NASHVILLE, Tenn. (WTVF) — There's a lot of disappointment this year for graduating seniors who didn't get to finish their last year of high school. Now the State of Tennessee is encouraging schools to get creative to give seniors a proper send-off.
The Tennessee Department of Education just released some graduation guidelines to districts all across the state. While there are many ways to still celebrate, the state says safety needs to come first.
The decision to hold a ceremony is up school boards and superintendents. If they decide to hold one, they’ll need to work with their local health departments.
The state is asking districts to get creative, like holding graduation at a stadium with limited guests and practicing social distancing. They also suggested holding a drive-in style ceremony or even a drive-by ceremony at the school.
They also said it’s possible to hold several, smaller commencements.
“It's something where we're encouraging districts to share with one another. We've had a lot of creative ideas. We will update that guidance as we get more information and we appreciate the commitment that our districts have to celebrating our seniors. It's a big milestone and we know how important it is to our families,” said Education Commissioner Penny Schwinn.
Virtual graduations are also an option. The state says if schools want a traditional commencement, they can just postpone it until late summer or fall.
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What is COVID-19 (a.k.a. the new coronavirus?)
According to the World Health Organization, coronaviruses (CoV) are a large family of viruses that cause illness ranging from the common cold to more severe diseases. Examples include the Middle East Respiratory Syndrome (MERS-CoV) and Severe Acute Respiratory Syndrome (SARS-CoV). A novel coronavirus (nCoV) is a new strain that has not been previously identified in humans. COVID-19 stands for "Coronavirus disease 2019," which is when this strain of the coronavirus was discovered.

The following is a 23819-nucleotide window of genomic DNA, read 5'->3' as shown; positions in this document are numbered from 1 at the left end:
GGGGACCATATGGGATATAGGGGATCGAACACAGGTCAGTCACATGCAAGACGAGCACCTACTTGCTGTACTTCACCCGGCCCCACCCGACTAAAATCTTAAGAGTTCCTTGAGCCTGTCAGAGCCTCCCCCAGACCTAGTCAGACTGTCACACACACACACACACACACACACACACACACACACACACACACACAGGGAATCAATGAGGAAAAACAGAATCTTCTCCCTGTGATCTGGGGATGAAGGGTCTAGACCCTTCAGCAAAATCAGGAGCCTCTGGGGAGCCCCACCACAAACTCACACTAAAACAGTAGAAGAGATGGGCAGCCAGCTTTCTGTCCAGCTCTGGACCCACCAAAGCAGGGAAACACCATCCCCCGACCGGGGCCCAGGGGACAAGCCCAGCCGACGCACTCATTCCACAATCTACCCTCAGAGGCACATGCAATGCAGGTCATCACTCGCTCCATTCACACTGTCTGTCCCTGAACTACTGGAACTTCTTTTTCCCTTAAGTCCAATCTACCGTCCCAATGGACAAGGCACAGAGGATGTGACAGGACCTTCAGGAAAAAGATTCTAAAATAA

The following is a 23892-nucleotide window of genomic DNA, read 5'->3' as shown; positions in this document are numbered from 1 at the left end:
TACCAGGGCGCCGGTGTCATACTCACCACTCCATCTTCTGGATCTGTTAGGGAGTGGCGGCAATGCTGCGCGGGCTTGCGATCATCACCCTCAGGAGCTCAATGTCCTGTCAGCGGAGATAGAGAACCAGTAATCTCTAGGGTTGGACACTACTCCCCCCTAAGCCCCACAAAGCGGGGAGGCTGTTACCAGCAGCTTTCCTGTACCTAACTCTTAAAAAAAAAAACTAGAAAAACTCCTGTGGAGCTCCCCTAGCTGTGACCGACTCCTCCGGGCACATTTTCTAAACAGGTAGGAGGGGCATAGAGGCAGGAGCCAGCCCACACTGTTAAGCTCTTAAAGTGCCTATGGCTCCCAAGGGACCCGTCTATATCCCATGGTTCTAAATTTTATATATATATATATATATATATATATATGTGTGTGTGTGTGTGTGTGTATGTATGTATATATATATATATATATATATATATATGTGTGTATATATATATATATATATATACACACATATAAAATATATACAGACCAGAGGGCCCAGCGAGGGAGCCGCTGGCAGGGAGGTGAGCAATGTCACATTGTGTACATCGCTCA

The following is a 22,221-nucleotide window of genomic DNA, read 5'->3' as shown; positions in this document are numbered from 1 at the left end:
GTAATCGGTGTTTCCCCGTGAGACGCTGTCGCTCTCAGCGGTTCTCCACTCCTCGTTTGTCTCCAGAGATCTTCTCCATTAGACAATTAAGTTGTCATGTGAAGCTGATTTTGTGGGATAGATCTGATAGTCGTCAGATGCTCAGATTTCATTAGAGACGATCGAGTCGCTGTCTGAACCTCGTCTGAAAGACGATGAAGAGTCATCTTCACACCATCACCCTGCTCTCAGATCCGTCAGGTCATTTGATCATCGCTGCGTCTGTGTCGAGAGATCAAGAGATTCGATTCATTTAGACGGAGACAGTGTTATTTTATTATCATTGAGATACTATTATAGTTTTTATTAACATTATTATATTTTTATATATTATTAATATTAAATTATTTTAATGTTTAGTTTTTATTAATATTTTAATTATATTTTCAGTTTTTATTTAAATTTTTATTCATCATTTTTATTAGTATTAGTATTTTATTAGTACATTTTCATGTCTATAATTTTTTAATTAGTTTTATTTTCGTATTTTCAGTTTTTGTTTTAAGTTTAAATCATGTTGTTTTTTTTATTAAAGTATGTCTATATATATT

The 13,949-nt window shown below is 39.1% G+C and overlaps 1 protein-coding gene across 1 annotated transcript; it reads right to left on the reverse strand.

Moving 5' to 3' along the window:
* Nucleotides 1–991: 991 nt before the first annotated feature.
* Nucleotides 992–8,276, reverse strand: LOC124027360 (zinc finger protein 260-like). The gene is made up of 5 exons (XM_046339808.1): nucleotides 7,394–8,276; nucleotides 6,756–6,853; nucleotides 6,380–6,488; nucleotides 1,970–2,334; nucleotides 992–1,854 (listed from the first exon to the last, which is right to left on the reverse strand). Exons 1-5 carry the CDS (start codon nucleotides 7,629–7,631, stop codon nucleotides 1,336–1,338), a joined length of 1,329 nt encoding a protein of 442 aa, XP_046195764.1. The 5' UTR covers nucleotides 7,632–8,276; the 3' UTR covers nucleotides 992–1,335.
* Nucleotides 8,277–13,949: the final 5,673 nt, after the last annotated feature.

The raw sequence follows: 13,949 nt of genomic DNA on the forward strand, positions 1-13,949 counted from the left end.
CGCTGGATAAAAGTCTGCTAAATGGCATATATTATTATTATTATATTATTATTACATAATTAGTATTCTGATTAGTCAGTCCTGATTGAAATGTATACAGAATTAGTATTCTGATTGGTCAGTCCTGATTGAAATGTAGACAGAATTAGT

What are the symptoms?
The CDC says patients confirmed to have the 2019-nCoV reportedly had mild to severe respiratory illness with:
- Shortness of breath or difficulty breathing
Or at least two of the following symptoms:
- Repeated shaking with chills
- Muscle pain
- Sore throat
- New loss of taste or smell
At this time, the CDC believes symptoms could appear as soon as two days after exposure, or as long as 14 days.
The CDC is recommending "common sense" measures such as:
- Wash your hands often with soap and water for at least 20 seconds. If soap and water are not available, use an alcohol-based hand sanitizer.
- Avoid touching your eyes, nose, and mouth with unwashed hands.
- Avoid close contact with people who are sick.
- Stay home when you are sick.
- Cover your mouth and nose with a cloth face cover when around others.
- Cover your cough or sneeze with a tissue, then throw the tissue in the trash.
- Clean and disinfect frequently touched objects and surfaces.